In the previous episode, the priest continued to read The Tale of Inappropriate Curiosity to the group at the inn, while Don Quixote was asleep upstairs. In that story, Anselmo’s wife Camila was successfully seduced by his close friend Lotario. In a series of misunderstandings, Lotario told Anselmo, who was stunned by his wife’s behaviour. Camila came up with a deception to convince her husband of her virtue, which involved her first threatening to kill Lotario, then apparently killing herself with a dagger. In reality though all she did was cut herself slightly in the armpit. That took place in front of her husband, who was watching from her garderobe, and convinced him completely of her virtue.
At that point in the story, Don Quixote, still fast asleep, dreamed that he was attacking Princess Micomicona’s giant, when all he was doing was slashing open the innkeeper’s wineskins and flooding the bedroom with red wine. Order was eventually restored, and the priest finished the reading with the tragic ending to the story. Camila’s maid was compromised, and her mistress thought all was to be revealed, so she fled to Lotario, who put her in a convent and fled himself, only to die later in battle. When he discovered his wife and his friend had disappeared, Anselmo struggled to reach another friend, in whose house he died that night.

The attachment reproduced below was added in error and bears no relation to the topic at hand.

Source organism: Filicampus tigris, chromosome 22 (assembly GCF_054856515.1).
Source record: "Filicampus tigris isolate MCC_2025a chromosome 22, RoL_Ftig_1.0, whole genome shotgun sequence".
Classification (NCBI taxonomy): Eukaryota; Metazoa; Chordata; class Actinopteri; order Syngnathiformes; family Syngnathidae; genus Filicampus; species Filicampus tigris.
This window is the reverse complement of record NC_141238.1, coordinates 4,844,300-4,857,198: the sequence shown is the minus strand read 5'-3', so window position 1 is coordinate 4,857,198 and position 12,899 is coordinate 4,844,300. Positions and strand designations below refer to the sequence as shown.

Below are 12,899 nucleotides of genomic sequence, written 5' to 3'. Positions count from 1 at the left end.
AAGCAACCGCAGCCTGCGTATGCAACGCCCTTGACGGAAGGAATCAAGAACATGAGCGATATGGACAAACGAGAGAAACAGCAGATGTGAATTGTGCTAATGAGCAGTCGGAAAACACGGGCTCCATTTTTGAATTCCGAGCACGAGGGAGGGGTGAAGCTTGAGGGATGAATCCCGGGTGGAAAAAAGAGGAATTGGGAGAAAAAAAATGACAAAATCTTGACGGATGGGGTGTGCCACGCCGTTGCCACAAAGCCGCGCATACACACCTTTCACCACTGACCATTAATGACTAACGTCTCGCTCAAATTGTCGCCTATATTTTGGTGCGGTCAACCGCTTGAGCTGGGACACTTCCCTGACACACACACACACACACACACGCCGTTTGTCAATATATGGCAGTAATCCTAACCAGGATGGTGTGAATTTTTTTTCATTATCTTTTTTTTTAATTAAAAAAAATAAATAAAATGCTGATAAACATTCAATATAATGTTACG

Four masked horsemen accompanying a noblewoman in white (also with her face covered) and two footmen then arrived at the inn. As Dorotea veiled her face and Cardenio went to hide in Don Quixote’s bedroom upstairs, the priest asked one of the servants who they were, but he replied that he didn’t know, merely that they were on their way to Andalusia. The lady with them appeared to be going to become a nun, and spent most of the time sobbing and groaning. Dorotea asked the woman what was wrong with her, only to be met with stony silence. She eventually responded, and Cardenio immediately recognised her voice and cried out.